And then I ask an important question, because I can see she is not actually fine and for her to get a good workout it will be help if she isn’t stressed.
Me: If you weren’t “fine”, what would you be?
Anna: (long pause) Pissed. (pause) Annoyed. (pause) Frustrated.
Me: Good, that’s honest.
Giving her the opportunity to say what she was feeling was a big relief for her. She really thought about the question and the truth came out, not for my sake, but for hers.
I only got to ask her that important question one more day after that, because she learned to catch herself. She would hear the word “fine” come out and then quickly find the real feeling, name it, and move on in the conversation. I also seem to remember her catching me on it once too. That was fun.
The following is one of my favorite question conversations.
I had only recently become a certified Mental Edge Coach and was still practicing this technique when I was golfing one day with three gentlemen whom I had only just met. This is a fun one for me because I know how I previously encouraged people in the same the situation but simply asking questions got vastly different results.
This is also a good example of asking the right questions at the right times, not necessarily always repeating what he said in question form.
Frustrated golfer: I can’t make a birdie putt today! (pacing around the green waving his club in the air)
Me: You can’t make a birdie putt?
Me: What if you could?
Golfer, shocked: That would be nice!
Me: What would sinking a putt look like?
Golfer: It would go in the hole! The first time!
Me: What would you have to do differently to achieve that?
Golfer: I have no idea. My putting has been terrible for a while now and I have tried everything.
Me: What were you doing when you were sinking putts easily?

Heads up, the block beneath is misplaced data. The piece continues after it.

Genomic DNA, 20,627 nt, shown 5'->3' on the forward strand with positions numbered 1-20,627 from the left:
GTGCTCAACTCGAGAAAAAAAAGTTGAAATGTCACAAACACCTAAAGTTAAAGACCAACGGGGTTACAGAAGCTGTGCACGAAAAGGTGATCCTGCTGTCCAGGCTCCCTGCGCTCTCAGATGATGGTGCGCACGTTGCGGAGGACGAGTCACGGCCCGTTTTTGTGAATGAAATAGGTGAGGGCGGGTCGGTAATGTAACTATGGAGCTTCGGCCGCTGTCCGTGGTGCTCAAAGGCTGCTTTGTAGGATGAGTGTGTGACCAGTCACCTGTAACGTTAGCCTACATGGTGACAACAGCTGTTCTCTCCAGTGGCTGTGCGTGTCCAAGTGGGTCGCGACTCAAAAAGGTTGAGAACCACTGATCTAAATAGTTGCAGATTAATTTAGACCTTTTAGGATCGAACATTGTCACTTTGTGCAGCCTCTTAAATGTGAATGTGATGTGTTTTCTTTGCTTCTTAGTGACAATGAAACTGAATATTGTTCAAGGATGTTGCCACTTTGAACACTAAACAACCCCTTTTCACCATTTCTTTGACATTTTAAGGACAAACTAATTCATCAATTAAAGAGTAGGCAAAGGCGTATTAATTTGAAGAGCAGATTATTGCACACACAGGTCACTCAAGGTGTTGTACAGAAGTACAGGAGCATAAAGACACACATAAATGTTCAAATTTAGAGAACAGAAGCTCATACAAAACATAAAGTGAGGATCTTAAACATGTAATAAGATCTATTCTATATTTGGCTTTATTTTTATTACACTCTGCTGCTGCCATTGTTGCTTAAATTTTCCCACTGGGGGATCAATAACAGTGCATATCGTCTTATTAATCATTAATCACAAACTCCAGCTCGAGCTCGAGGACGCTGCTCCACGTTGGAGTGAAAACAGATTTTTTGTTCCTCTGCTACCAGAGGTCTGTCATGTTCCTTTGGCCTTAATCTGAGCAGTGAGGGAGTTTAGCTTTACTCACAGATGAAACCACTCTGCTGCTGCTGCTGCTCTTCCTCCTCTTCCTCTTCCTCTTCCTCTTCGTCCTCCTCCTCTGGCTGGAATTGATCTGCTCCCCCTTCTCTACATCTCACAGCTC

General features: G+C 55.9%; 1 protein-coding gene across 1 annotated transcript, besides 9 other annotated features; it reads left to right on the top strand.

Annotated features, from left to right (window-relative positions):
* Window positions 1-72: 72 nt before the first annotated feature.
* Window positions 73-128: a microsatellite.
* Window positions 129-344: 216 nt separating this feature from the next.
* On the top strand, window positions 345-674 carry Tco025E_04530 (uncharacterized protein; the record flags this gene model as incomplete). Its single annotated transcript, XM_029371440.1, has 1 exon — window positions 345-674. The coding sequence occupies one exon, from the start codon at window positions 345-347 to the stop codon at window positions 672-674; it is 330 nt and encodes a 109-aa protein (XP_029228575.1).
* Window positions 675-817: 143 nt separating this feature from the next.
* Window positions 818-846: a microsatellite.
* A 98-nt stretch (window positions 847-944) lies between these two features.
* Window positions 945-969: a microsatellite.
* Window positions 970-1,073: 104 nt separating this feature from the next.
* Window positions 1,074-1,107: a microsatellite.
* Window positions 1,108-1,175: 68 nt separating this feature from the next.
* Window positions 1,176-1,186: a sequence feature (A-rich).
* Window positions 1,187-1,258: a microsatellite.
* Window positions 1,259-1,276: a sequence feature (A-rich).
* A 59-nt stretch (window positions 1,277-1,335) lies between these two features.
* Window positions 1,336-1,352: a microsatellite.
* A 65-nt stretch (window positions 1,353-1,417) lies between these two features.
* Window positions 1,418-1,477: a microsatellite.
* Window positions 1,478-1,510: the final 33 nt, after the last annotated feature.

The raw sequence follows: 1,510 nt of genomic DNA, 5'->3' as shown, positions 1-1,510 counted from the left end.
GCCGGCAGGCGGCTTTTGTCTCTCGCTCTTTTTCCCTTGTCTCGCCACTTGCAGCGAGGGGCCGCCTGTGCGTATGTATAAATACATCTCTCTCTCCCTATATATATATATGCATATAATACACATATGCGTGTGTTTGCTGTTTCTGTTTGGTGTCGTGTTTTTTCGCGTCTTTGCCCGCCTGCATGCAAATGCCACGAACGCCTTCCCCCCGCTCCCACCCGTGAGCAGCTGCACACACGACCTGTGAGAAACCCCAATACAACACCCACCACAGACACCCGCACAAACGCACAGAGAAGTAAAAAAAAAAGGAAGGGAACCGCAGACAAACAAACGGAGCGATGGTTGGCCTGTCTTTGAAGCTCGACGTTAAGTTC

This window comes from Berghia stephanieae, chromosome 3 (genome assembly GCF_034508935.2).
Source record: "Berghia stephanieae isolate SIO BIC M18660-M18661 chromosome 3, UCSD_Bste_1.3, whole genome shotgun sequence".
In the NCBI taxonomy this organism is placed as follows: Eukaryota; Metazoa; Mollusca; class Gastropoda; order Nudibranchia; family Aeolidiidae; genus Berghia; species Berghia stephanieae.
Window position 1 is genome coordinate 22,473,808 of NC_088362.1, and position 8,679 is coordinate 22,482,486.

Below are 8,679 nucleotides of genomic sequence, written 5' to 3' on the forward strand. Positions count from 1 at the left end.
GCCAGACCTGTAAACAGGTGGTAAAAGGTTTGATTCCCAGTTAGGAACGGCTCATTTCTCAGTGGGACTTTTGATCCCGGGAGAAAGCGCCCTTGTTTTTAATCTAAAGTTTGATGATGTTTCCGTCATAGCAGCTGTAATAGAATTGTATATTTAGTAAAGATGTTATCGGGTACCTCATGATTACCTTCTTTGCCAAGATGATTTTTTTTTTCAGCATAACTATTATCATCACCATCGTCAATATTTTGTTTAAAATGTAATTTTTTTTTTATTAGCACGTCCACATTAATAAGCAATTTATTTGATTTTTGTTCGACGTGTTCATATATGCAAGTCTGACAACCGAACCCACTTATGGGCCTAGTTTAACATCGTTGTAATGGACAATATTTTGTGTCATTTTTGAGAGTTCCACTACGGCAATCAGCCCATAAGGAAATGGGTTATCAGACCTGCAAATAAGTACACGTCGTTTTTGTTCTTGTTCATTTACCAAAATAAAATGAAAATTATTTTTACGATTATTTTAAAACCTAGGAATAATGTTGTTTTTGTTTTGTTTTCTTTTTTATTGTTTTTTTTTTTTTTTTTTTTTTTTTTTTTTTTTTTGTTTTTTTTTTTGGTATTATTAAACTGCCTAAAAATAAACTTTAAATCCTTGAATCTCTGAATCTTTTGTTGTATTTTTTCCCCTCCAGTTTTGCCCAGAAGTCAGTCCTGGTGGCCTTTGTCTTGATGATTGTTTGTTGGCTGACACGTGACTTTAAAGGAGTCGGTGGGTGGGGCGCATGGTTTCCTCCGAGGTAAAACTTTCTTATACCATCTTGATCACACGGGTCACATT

Golfer: Hmm. That’s a good question.
We proceeded to the 10th tee box and I have no recollection of his game after that point.
Then at the 18th hole as we are all shaking hands:
Golfer: Hey, I want to thank you for what you said back there. I thought about it and I realized that I have been trying so many things to fix my putting that I haven’t been positioning the ball where it used to be when I was putting well. So I went back to that and it worked! Thank you!
Notice that he thanks me for what I said but I never stated anything, I only asked him questions. I just knew the right questions to ask to get to his unique answers.
Some helpful questions to get the brain focused in a positive direction instead of on the problem are:
What if you could?
What would that look like?
What would you have to do?
What would that feel like?
And in response to the “I need to….” statement:
Recently, I was coaching someone on the phone and as she explained her goals:
Woman: I need to lose 10 pounds.
Knowing she is already at a healthy weight,
Me: Says who?
Woman: (long silence)
Woman: My husband.
More recently, I was talking to a friend who asked for help getting back in shape.
Friend: I need to lose 5 pounds.
Me: Who says?
Friend: My back. It doesn’t hurt when I’m at my normal weight.
With the information I gained from both of their answers, I was able to coach them appropriately for their individual situations, and I got there quickly. Both had called me for one reason and ended the call with information they weren’t expecting but is more effective and sustainable than me giving them a diet and exercise plan.
Finally, a personal example:
Me: I should send this text right now.
Smarter Me: Who are you sending it for?
Me: Ugh. My ego.
Smarter Me: Okay, let’s not send that then.